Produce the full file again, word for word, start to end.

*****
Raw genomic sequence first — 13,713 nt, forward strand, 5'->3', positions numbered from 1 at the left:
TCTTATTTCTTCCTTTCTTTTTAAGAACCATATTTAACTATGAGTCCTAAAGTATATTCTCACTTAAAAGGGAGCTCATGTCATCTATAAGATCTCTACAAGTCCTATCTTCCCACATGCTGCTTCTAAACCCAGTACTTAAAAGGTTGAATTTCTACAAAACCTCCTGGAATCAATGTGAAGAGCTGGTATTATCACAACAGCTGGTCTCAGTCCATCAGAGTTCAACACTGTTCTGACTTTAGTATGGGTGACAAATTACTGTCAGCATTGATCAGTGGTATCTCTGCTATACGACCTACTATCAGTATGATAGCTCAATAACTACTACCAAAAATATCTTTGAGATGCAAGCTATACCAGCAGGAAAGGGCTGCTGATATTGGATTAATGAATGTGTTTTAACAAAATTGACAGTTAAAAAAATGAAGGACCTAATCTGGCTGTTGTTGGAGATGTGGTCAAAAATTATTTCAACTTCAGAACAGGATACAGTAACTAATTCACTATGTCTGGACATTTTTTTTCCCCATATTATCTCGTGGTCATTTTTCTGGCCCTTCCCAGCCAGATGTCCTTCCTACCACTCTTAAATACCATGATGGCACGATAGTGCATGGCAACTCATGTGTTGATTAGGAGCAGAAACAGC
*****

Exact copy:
Raw genomic sequence first — 13,713 nt, forward strand, 5'->3', positions numbered from 1 at the left:
TCTTATTTCTTCCTTTCTTTTTAAGAACCATATTTAACTATGAGTCCTAAAGTATATTCTCACTTAAAAGGGAGCTCATGTCATCTATAAGATCTCTACAAGTCCTATCTTCCCACATGCTGCTTCTAAACCCAGTACTTAAAAGGTTGAATTTCTACAAAACCTCCTGGAATCAATGTGAAGAGCTGGTATTATCACAACAGCTGGTCTCAGTCCATCAGAGTTCAACACTGTTCTGACTTTAGTATGGGTGACAAATTACTGTCAGCATTGATCAGTGGTATCTCTGCTATACGACCTACTATCAGTATGATAGCTCAATAACTACTACCAAAAATATCTTTGAGATGCAAGCTATACCAGCAGGAAAGGGCTGCTGATATTGGATTAATGAATGTGTTTTAACAAAATTGACAGTTAAAAAAATGAAGGACCTAATCTGGCTGTTGTTGGAGATGTGGTCAAAAATTATTTCAACTTCAGAACAGGATACAGTAACTAATTCACTATGTCTGGACATTTTTTTTCCCCATATTATCTCGTGGTCATTTTTCTGGCCCTTCCCAGCCAGATGTCCTTCCTACCACTCTTAAATACCATGATGGCACGATAGTGCATGGCAACTCATGTGTTGATTAGGAGCAGAAACAGC